Chances are, your brand is trying to figure out a way to connect with millennials and there's someone, somewhere, in your organization who believes this is a priority.
For some brands, millennials are, and should be, the target demographic. For others, the endless chase for millennial engagement is a fruitless endeavour that distracts from their core strategy.
Those brands desperately chasing millennials simply because it's what the rest of the industry is doing need to be honest with themselves: Stop trying to make millennial engagement happen; it's not going to happen.
It's no surprise millennials are the riddle everyone is trying to solve; they make up roughly 20 per cent of our population, depending on how you define exactly who is a millennial (most people believe it's roughly anyone born between the early 1980s and about 1995).
But it's a generation that has been slapped with broad generalizations, such as "entitled," made up of people with "short attention spans," who expect more, can't put down their phones and lack the brand loyalty of previous generations.
Of course, it's impossible to so narrowly define such a vast group of people, yet everyone keeps trying. Brands need to spend less time trying to define millennials and more time focusing on their own strategy.
Millennials aren't phone-addicted zombies who can't concentrate on anything beyond their next Tinder swipe or Snapchat message. They are savvy consumers who know what they want, consume media in interesting new ways and can sniff out the unauthentic.
The question you should be asking isn't "how can we attract millennials?" It should be "how can we create valuable content that is honest, authentic and speaks to our own brand values?"
Setting your brand's sights solely on millennials is a dangerous game.
The classic example of chasing this shiny demographic at the expense of your core user base is, of course, JCPenney. The U.S. department store chain was a tired, declining brand that attempted a complete overhaul, which started by bringing in Ron Johnson, the former Apple executive who led the Silicon Valley titan's lauded and enviable retail operations.
Johnson set about trying to replicate his success at Apple with JCPenney, doing away with coupons and rock-bottom prices in an attempt to upscale, and to go after a more affluent consumer base composed largely of millennials.
But that plan fell on its face.
Mr. Johnson tried to appeal to millennials using the same strategy that Apple uses to attract its customers. Unfortunately, he learned the hard way that what worked for Apple is not a one-size-fits-all. JCPenney is inherently different and wholly missed the mark by zeroing in on millennials. It failed to stay true to the brand and what it stood for.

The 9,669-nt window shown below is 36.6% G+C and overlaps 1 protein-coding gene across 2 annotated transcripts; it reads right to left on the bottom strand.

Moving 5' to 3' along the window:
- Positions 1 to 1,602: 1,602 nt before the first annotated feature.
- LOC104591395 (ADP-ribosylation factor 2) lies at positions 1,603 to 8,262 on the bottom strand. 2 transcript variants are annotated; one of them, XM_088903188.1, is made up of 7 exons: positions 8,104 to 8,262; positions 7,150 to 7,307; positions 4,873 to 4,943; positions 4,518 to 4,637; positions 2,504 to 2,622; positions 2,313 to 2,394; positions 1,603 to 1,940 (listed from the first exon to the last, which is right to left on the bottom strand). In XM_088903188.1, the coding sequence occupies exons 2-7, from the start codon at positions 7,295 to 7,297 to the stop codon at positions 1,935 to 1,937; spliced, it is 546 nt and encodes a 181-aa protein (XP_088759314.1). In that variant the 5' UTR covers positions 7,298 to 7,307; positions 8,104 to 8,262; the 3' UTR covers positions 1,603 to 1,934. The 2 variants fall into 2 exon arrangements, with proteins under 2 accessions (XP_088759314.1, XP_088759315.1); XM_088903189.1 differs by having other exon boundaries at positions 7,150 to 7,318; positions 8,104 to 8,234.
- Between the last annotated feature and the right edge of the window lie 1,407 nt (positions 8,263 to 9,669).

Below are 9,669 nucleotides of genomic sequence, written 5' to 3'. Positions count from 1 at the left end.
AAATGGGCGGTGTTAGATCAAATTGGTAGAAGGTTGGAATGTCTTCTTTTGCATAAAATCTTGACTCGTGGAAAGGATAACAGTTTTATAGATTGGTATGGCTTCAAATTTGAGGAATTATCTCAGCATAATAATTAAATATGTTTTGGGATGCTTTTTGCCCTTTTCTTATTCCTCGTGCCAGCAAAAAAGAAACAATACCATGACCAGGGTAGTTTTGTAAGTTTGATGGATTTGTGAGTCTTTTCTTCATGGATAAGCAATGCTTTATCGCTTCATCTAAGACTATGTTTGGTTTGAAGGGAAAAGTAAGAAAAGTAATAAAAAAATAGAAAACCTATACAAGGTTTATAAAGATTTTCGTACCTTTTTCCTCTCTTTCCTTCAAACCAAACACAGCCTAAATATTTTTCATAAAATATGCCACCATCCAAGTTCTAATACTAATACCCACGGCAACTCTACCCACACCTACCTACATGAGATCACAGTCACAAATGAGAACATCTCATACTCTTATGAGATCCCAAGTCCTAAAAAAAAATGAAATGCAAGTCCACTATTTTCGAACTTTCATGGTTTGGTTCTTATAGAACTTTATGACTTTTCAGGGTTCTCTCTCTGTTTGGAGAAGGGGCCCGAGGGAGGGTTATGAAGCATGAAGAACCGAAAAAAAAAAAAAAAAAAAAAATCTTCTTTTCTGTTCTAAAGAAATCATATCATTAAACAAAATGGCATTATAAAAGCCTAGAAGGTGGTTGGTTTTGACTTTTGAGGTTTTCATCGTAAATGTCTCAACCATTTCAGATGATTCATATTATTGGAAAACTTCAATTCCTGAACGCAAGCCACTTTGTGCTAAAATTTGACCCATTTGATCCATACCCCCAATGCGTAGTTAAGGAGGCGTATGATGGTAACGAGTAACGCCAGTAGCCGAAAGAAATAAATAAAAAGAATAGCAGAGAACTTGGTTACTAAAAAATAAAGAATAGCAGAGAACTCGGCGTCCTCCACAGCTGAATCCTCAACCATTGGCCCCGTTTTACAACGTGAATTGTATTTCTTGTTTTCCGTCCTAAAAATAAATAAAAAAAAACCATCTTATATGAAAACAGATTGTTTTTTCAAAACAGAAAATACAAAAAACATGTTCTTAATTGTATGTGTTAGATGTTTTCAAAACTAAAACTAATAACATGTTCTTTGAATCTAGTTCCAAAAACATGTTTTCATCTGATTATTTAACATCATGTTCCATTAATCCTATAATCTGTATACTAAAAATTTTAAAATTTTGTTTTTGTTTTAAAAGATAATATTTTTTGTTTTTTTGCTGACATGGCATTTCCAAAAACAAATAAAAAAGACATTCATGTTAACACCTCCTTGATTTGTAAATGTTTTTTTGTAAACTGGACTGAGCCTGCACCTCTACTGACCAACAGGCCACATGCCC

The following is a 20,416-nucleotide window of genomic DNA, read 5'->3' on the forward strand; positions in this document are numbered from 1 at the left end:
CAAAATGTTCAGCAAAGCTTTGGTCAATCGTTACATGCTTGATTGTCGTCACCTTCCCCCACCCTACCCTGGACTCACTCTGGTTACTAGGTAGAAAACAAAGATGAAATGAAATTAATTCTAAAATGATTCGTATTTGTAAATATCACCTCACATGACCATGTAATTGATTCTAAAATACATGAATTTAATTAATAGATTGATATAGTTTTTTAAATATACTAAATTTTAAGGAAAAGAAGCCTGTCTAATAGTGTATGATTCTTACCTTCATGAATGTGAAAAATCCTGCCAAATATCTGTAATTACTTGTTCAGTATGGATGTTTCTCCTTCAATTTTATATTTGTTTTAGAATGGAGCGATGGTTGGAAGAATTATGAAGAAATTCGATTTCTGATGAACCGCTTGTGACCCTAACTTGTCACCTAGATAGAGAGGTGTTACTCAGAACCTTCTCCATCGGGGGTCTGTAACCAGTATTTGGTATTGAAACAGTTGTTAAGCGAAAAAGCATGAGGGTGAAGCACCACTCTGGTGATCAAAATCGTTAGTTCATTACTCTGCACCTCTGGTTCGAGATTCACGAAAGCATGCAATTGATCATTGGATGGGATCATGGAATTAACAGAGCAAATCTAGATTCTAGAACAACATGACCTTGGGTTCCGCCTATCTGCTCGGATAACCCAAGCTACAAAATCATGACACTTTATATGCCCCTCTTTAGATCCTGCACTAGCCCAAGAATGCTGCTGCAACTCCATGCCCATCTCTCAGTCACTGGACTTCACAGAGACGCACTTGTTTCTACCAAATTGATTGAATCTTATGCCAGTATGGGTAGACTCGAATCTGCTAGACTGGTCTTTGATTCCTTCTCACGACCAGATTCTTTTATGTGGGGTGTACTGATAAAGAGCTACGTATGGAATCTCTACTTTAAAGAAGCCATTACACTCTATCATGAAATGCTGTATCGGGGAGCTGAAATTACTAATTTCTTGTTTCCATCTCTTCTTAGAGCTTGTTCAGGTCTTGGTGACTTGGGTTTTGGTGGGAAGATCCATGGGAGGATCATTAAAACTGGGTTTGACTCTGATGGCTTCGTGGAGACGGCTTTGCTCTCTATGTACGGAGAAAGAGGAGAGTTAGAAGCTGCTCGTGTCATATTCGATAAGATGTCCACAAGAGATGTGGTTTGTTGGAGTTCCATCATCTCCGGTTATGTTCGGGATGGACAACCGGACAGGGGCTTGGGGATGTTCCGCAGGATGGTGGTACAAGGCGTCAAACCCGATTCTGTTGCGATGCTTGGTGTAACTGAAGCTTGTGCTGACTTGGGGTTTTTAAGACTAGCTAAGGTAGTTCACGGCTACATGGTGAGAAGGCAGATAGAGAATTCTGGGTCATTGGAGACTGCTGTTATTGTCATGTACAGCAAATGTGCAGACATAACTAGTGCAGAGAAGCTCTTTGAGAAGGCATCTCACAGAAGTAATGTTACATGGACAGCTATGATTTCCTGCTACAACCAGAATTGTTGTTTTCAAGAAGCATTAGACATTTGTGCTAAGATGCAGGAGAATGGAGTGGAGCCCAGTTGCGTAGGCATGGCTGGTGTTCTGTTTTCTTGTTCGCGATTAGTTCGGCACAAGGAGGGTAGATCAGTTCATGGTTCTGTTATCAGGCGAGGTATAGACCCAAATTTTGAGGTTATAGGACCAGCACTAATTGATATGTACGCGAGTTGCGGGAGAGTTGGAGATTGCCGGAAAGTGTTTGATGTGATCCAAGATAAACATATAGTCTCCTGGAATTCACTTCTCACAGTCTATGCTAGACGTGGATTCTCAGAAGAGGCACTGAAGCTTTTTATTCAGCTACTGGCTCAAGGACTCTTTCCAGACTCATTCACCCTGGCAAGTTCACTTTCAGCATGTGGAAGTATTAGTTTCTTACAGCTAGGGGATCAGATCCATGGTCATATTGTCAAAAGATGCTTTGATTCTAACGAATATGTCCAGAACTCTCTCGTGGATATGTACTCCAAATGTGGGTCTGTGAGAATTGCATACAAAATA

Old Spice, on the other hand, is a good example of how to nail a comeback by targeting millennials. Known as an old man brand and something your grandfather was likely to wear meant that when Old Spice decided to revamp its image, they needed to make sure their core values aligned with their new core demographic – millennials.
"The Man Your Man Could Smell Like" ad not only articulated the brand's message and values it also spoke to both young men and women. To keep the momentum going, Old Spice launched a real-time YouTube response campaign. The company engaged with its targeted demographic in a way that they understood and valued – through YouTube.
At the same time, Old Spice stayed true to its messaging and core brand values while incorporating and involving millennials in a way that resonated with the targeted demographic. Sure, there are all kinds of fancy new Old Spice scents and products, but if you still want to buy the old school after shave your grandfather wore, it hasn't changed.
So what does this mean for you? The answer lies in defining your brand. Old Spice nailed this by defining the value proposition of the brand, in a way that appealed to millennials. JCPenney, on the other hand, focused on the 'cool' factor and fell short of explaining the brand's value proposition.
The truth is, not every brand should care about millennials. Sometimes it is a square peg, round hole situation. If you're always on the bleeding edge, you're ignoring people behind you. It's important to remember: millennials aren't the only demographic with purchasing power.
Consumption habits are changing. Retail is in constant flux, so it's important to focus on figuring out what you stand for and staying true to that. Market to the demographic that makes sense for your brand.
Don't jump off that millennial 'bridge' if it doesn't make sense for your brand.
Mia Pearson is the co-founder of North Strategic. She has more than two decades of experience in creating and growing communications agencies, and her experience spans many sectors, including financial, technology, consumer and lifestyle.